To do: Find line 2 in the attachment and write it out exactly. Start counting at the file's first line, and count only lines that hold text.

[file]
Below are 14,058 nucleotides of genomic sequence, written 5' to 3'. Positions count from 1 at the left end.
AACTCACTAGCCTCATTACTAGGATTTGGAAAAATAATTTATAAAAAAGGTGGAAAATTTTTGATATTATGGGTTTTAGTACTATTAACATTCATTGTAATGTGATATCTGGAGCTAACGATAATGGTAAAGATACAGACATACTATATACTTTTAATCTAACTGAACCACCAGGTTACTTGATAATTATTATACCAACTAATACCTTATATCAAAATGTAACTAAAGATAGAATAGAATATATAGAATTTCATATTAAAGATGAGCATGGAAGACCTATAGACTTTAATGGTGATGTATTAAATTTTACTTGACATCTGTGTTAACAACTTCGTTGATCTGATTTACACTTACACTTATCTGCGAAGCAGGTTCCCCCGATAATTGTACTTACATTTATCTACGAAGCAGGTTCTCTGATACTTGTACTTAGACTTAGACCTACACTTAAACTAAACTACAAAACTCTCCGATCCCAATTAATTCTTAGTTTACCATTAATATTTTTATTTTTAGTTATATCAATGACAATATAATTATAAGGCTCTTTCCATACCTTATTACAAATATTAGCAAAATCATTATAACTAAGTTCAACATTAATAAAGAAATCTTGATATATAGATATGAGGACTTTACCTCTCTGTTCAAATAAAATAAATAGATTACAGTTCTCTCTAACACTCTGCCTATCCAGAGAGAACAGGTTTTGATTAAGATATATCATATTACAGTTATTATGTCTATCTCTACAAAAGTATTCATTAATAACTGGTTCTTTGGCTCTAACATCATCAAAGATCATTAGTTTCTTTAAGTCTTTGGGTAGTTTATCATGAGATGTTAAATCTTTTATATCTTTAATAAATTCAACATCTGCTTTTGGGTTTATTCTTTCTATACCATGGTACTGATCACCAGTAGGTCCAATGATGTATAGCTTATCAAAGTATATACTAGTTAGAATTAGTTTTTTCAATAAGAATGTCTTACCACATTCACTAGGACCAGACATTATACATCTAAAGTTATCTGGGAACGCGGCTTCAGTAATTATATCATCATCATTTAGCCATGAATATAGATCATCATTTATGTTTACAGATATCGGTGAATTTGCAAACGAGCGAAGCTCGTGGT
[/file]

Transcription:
AACTCACTAGCCTCATTACTAGGATTTGGAAAAATAATTTATAAAAAAGGTGGAAAATTTTTGATATTATGGGTTTTAGTACTATTAACATTCATTGTAATGTGATATCTGGAGCTAACGATAATGGTAAAGATACAGACATACTATATACTTTTAATCTAACTGAACCACCAGGTTACTTGATAATTATTATACCAACTAATACCTTATATCAAAATGTAACTAAAGATAGAATAGAATATATAGAATTTCATATTAAAGATGAGCATGGAAGACCTATAGACTTTAATGGTGATGTATTAAATTTTACTTGACATCTGTGTTAACAACTTCGTTGATCTGATTTACACTTACACTTATCTGCGAAGCAGGTTCCCCCGATAATTGTACTTACATTTATCTACGAAGCAGGTTCTCTGATACTTGTACTTAGACTTAGACCTACACTTAAACTAAACTACAAAACTCTCCGATCCCAATTAATTCTTAGTTTACCATTAATATTTTTATTTTTAGTTATATCAATGACAATATAATTATAAGGCTCTTTCCATACCTTATTACAAATATTAGCAAAATCATTATAACTAAGTTCAACATTAATAAAGAAATCTTGATATATAGATATGAGGACTTTACCTCTCTGTTCAAATAAAATAAATAGATTACAGTTCTCTCTAACACTCTGCCTATCCAGAGAGAACAGGTTTTGATTAAGATATATCATATTACAGTTATTATGTCTATCTCTACAAAAGTATTCATTAATAACTGGTTCTTTGGCTCTAACATCATCAAAGATCATTAGTTTCTTTAAGTCTTTGGGTAGTTTATCATGAGATGTTAAATCTTTTATATCTTTAATAAATTCAACATCTGCTTTTGGGTTTATTCTTTCTATACCATGGTACTGATCACCAGTAGGTCCAATGATGTATAGCTTATCAAAGTATATACTAGTTAGAATTAGTTTTTTCAATAAGAATGTCTTACCACATTCACTAGGACCAGACATTATACATCTAAAGTTATCTGGGAACGCGGCTTCAGTAATTATATCATCATCATTTAGCCATGAATATAGATCATCATTTATGTTTACAGATATCGGTGAATTTGCAAACGAGCGAAGCTCGTGGT